While the church was being converted, the CEO was flying back and forth to Los Angeles for practice sessions with his band, Owl. The trio’s lineup includes Chris Wyse, whose day job is bassist for the Cult, and with whom Dinsmore has been playing since they were 15. Last month, Owl played the Nassau Coliseum. And that was a mere two weeks after Dan and Michelle Dinsmore welcomed their second child into the world.
“I would wake up at night in a cold sweat wondering how I was going to do it all,” Dinsmore says. But the move was imperative: Overit doubled in size last year, and St. Theresa’s is almost three times larger than the previous location. “We have national clients, and anything they need we need to be able to do internally.”
The wide-ranging client list includes Trump Vodka, the Chicago Bulls, and the Columbia-Greene Humane Society. The growing staff (currently at 36) will increase by one more next week when Overit announces the addition of a nationally prominent social-media strategist.
“It took a long time to build this staff,” he says. “These are the most creative people that I know, and I wanted to make a place with them that’s as creative as they are.”
Though small compromises had to be made—Dinsmore admits to being so detail-oriented that he spent an hour just choosing a faucet—the location on bustling New Scotland Avenue makes up for it.
“I don’t leave this small area hardly ever,” he says. ‘It’s a nice neighborhood with thriving businesses.”
The neighborhood returns the compliment, according to Debra Schramek of the Helderberg-New Scotland Avenue Neighborhood Association. “We’re glad an important business is taking over the church. There were concerns about it going through another winter, and we didn’t want another vacant building.” She also mentions the advantage of having Overit’s employees in the area, eating and shopping and boosting the neighborhood economy.
As St. Bridget’s and St. Theresa’s illustrate, the preservation tenet that historic buildings attract innovative businesses is undeterred by the recession. Though expecting abandoned properties to handle the additional requirements of not only being worth preserving for their historic, social, and architectural significance, but for their ability to add to the tax rolls and generate jobs, seems onerous, it is especially so now that there’s a glut on the market. Catholic dioceses began consolidating parishes and closing churches at an accelerated rate in 2009, and there are approximately 30 vacated churches in Albany alone.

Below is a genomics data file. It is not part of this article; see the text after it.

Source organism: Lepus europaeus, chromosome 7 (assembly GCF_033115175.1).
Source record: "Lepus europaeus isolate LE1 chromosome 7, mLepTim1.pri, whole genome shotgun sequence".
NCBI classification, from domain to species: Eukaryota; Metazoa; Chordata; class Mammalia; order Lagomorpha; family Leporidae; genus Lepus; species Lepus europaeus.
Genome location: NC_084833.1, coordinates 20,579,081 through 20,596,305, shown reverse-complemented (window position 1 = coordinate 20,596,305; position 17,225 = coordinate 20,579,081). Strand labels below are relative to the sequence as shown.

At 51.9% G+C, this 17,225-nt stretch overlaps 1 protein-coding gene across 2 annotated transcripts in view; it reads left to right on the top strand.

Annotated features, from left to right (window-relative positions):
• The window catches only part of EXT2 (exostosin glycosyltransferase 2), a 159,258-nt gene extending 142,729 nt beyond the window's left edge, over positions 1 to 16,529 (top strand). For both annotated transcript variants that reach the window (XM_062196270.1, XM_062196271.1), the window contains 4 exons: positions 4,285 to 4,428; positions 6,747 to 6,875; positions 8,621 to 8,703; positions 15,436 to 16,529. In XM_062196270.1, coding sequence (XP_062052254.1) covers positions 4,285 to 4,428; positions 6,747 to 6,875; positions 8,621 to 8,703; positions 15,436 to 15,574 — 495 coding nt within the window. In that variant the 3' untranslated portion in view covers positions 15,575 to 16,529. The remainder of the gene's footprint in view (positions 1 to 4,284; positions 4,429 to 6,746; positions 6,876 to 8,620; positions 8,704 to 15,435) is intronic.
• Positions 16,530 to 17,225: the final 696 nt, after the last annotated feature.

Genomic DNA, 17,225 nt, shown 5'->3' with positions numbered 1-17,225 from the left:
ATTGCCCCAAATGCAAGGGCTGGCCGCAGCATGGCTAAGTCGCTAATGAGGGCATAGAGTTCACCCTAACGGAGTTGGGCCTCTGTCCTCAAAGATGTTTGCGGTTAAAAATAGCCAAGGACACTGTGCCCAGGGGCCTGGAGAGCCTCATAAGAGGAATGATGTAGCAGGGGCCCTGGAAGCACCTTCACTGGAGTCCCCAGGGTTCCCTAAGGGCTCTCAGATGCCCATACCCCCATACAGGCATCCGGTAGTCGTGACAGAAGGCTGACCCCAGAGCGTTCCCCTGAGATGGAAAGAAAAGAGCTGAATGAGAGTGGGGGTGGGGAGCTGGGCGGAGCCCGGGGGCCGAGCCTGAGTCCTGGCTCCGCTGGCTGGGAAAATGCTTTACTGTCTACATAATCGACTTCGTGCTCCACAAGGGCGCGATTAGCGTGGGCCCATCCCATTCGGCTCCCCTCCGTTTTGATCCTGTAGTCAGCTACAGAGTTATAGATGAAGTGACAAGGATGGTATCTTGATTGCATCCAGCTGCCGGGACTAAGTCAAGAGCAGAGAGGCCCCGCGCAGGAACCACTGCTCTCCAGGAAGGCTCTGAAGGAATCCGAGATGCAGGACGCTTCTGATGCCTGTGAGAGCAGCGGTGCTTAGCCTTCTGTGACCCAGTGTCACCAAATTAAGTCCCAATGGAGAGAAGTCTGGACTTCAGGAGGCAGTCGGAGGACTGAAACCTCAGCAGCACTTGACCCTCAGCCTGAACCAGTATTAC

Meanwhile, the down economy seems to have led to the determination that nonprofit repurposing—such as community centers and arts and performance spaces—are no longer feasible, despite the diocese’s assertion that nonprofit reuse should be the first option.
Even so, pioneering adaptive reuse spaces such Schenectady Light Opera Company (formerly St. John’s), the Grand Street Community Arts Center (formerly St. Anthony’s) and a few other nonprofits are still going strong. St. John’s is SLOC’s second worship site location; since its 2010 move to the bigger church, the community theater company has been developing into its school and rectory, while the Grand Street Arts Center continues to expand its youth and community outreach programs.
Still, many churches are either disintegrating by neglect or at risk for demolition (most controversially, St. Patrick’s in Watervliet) despite the likelihood that new and advantageous uses not yet anticipated may be just a few years away.
St. Joseph’s Church, a large gothic revival structure on Albany’s Ten Broeck Street that at one point barely escaped the wrecking ball, may be approved for a commercial venture. During the nine years its been owned by Historic Albany Foundation, the picturesque church has periodically hosted art and performance events that attracted hundred of attendees, as well as being rented for the occasional wedding.